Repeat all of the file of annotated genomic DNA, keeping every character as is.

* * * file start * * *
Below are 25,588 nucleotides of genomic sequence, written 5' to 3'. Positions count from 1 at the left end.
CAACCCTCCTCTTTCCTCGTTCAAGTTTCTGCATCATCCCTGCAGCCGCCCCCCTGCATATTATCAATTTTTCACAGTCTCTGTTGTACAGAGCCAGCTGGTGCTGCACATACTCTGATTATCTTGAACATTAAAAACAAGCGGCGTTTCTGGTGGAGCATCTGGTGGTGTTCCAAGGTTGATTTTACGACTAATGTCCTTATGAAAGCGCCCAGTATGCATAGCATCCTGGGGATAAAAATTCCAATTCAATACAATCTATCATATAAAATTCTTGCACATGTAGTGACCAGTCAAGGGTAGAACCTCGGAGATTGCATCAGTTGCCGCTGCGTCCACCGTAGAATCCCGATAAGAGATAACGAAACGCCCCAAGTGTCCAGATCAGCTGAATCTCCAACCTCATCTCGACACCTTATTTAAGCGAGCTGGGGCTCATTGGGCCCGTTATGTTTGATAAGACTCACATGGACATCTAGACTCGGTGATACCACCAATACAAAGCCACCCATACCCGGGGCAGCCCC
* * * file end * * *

Below are 25,588 nucleotides of genomic sequence, written 5' to 3'. Positions count from 1 at the left end.
CAACCCTCCTCTTTCCTCGTTCAAGTTTCTGCATCATCCCTGCAGCCGCCCCCCTGCATATTATCAATTTTTCACAGTCTCTGTTGTACAGAGCCAGCTGGTGCTGCACATACTCTGATTATCTTGAACATTAAAAACAAGCGGCGTTTCTGGTGGAGCATCTGGTGGTGTTCCAAGGTTGATTTTACGACTAATGTCCTTATGAAAGCGCCCAGTATGCATAGCATCCTGGGGATAAAAATTCCAATTCAATACAATCTATCATATAAAATTCTTGCACATGTAGTGACCAGTCAAGGGTAGAACCTCGGAGATTGCATCAGTTGCCGCTGCGTCCACCGTAGAATCCCGATAAGAGATAACGAAACGCCCCAAGTGTCCAGATCAGCTGAATCTCCAACCTCATCTCGACACCTTATTTAAGCGAGCTGGGGCTCATTGGGCCCGTTATGTTTGATAAGACTCACATGGACATCTAGACTCGGTGATACCACCAATACAAAGCCACCCATACCCGGGGCAGCCCC